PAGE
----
Four public defenders think so, but critics worry they’re turning criminal justice reform into an assault on the judiciary.
Major cities across the United States are getting swept up in a movement to replace tough-on-crime prosecutors with reform-minded outsiders. Last November, Larry Krasner, a former federal public defender turned civil rights lawyer, was elected district attorney in Philadelphia. He rapidly set about changing business as usual, refusing to prosecute low-level marijuana offenses and instructing his deputies to begin plea negotiations from the minimum rather than the maximum penalty. (Disclosure: After Krasner was elected, my sister Dana took a job as a policy adviser in his office.)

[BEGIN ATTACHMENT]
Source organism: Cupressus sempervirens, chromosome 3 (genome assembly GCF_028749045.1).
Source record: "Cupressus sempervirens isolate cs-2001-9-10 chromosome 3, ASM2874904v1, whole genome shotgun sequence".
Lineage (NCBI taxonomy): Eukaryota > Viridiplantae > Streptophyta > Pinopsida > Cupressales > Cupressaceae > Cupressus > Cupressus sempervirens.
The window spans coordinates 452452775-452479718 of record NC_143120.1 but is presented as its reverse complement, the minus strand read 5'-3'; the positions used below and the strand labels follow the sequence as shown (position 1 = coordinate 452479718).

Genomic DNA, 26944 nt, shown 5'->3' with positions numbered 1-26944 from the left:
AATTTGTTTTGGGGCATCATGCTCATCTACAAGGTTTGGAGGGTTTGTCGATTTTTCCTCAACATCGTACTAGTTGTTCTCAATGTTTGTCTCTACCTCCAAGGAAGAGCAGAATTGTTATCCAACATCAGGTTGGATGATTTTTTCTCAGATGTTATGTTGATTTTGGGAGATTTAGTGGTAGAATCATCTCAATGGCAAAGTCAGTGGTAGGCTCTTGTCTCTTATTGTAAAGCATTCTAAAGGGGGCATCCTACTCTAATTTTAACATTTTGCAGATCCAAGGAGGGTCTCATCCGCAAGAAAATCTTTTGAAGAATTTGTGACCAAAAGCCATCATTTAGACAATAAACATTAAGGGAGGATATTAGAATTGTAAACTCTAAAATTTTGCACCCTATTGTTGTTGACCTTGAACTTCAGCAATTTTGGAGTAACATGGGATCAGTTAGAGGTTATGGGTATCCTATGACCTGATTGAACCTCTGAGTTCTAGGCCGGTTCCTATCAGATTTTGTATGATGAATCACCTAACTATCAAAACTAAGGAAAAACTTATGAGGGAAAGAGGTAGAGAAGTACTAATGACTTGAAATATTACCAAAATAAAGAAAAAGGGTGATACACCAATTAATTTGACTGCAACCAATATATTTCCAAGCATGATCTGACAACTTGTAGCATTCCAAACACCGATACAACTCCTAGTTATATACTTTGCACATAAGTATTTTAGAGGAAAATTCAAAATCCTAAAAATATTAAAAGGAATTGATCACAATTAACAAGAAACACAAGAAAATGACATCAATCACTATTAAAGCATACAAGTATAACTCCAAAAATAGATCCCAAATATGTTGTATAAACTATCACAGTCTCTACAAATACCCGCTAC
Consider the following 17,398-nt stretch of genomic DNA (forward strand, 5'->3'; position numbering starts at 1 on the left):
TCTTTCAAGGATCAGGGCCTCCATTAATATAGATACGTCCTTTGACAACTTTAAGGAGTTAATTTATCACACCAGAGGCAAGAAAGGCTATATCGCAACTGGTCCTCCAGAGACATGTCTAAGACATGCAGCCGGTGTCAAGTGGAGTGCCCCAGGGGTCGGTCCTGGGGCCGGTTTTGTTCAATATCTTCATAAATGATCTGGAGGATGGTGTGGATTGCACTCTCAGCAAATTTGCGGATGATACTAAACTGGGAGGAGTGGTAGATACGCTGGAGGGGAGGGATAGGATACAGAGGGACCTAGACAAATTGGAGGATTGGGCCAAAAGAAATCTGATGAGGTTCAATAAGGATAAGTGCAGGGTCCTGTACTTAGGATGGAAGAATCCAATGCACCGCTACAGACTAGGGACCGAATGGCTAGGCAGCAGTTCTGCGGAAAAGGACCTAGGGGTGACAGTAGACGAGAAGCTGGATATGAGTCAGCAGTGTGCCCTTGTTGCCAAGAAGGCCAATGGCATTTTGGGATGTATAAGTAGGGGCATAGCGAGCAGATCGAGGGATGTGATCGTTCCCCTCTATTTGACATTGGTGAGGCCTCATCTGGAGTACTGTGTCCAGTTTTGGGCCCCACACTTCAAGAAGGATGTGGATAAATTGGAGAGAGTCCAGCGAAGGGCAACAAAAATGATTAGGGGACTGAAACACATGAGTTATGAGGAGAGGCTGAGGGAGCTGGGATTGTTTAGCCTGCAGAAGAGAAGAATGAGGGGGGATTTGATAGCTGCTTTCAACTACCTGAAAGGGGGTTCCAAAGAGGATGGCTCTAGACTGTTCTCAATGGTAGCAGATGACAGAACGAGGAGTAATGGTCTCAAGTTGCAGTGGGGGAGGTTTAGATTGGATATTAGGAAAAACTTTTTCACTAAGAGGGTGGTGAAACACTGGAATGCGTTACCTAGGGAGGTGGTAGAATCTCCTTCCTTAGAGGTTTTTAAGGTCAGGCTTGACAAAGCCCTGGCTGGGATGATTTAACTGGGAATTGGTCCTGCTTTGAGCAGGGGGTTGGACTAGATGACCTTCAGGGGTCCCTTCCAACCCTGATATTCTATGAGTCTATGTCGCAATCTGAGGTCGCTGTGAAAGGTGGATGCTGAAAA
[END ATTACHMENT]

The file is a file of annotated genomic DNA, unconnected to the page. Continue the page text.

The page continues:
Similar challenges by self-described reformers have sprung up all over the country. On May 8 in North Carolina, Durham County District Attorney Roger Echols was toppled by Satana Deberry, who promised to bring “a culture change in the prosecution of crimes by addressing racial bias.” Like Krasner, Deberry has no prosecutorial experience. In California, incumbent DAs are being challenged by public defenders and civil rights lawyers in races in Oakland, San Diego, and Stanislaus County. Other bids are in the works in Charlotte, North Carolina; Dallas; Baltimore; and St. Louis.
But while prosecutors wield enormous power, they’re only part of the reform equation. State court trial judges preside over everything from murder trials to traffic ticket disputes. Because only a tiny fraction of these cases are appealed, their rulings typically go unchallenged. And yet there hasn’t been a similar movement to replace them. Until now.